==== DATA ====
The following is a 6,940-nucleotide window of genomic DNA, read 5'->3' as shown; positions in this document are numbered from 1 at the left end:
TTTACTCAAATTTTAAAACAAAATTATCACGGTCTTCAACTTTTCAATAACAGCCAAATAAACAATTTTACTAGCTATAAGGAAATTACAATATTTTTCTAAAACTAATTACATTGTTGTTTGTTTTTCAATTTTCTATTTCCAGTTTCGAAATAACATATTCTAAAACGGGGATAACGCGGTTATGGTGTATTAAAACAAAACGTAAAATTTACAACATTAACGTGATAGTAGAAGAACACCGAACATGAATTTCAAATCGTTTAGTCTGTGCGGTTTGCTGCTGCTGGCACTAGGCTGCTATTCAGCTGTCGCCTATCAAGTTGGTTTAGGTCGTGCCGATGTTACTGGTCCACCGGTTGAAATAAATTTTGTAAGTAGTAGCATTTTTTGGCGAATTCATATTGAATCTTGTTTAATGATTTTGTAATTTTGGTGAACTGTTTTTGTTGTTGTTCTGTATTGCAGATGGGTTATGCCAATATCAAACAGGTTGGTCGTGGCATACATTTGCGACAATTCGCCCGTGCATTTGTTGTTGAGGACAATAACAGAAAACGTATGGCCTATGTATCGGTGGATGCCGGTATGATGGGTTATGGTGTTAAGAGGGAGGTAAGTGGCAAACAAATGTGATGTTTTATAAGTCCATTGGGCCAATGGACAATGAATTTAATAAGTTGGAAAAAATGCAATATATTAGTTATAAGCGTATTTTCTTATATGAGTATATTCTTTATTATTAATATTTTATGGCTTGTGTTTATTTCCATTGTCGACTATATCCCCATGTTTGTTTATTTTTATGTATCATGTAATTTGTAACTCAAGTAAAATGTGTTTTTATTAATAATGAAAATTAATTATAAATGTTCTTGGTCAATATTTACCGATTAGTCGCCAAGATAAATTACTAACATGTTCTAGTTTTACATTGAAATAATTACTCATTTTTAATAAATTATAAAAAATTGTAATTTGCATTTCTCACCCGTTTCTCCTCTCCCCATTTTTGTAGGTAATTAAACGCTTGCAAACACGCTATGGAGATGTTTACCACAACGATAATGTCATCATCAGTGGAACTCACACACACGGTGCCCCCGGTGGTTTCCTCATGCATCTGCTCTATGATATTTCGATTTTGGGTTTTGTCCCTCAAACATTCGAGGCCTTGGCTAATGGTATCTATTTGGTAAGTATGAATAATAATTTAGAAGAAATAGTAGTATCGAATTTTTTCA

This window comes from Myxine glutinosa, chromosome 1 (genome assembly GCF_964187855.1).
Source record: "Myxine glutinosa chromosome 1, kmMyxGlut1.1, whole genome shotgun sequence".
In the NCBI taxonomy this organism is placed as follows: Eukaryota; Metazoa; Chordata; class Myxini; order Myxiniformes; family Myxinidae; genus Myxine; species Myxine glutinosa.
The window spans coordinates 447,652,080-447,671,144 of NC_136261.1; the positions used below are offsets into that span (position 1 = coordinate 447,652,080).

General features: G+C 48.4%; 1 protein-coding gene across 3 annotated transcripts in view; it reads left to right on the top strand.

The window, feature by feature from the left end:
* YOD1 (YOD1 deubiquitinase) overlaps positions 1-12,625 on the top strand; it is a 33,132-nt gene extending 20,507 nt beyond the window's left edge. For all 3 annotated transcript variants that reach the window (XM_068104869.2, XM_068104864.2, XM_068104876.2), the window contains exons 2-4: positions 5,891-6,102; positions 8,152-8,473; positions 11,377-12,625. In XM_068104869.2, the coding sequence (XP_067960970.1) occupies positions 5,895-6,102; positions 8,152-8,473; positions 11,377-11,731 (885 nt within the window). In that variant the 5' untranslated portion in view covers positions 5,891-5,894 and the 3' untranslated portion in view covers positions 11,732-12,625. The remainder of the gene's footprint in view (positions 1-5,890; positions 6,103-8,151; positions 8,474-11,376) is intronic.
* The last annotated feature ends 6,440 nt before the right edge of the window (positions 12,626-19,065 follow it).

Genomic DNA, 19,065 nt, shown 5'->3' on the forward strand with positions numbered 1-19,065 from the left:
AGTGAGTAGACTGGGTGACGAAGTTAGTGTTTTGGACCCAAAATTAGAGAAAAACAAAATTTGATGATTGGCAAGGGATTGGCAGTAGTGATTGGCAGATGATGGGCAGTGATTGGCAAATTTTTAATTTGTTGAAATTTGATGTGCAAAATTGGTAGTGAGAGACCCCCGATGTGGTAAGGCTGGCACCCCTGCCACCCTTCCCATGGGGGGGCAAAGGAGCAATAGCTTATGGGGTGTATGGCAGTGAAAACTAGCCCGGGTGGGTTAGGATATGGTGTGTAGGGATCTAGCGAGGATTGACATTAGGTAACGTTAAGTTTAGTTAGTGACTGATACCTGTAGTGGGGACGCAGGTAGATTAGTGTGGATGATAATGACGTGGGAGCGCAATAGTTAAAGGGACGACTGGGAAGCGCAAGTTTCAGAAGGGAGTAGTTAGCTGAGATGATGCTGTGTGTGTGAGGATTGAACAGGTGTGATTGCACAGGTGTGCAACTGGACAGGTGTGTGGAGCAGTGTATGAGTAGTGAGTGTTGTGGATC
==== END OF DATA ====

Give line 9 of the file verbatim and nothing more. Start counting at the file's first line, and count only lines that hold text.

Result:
* YOD1 (YOD1 deubiquitinase) overlaps positions 1-12,625 on the top strand; it is a 33,132-nt gene extending 20,507 nt beyond the window's left edge. For all 3 annotated transcript variants that reach the window (XM_068104869.2, XM_068104864.2, XM_068104876.2), the window contains exons 2-4: positions 5,891-6,102; positions 8,152-8,473; positions 11,377-12,625. In XM_068104869.2, the coding sequence (XP_067960970.1) occupies positions 5,895-6,102; positions 8,152-8,473; positions 11,377-11,731 (885 nt within the window). In that variant the 5' untranslated portion in view covers positions 5,891-5,894 and the 3' untranslated portion in view covers positions 11,732-12,625. The remainder of the gene's footprint in view (positions 1-5,890; positions 6,103-8,151; positions 8,474-11,376) is intronic.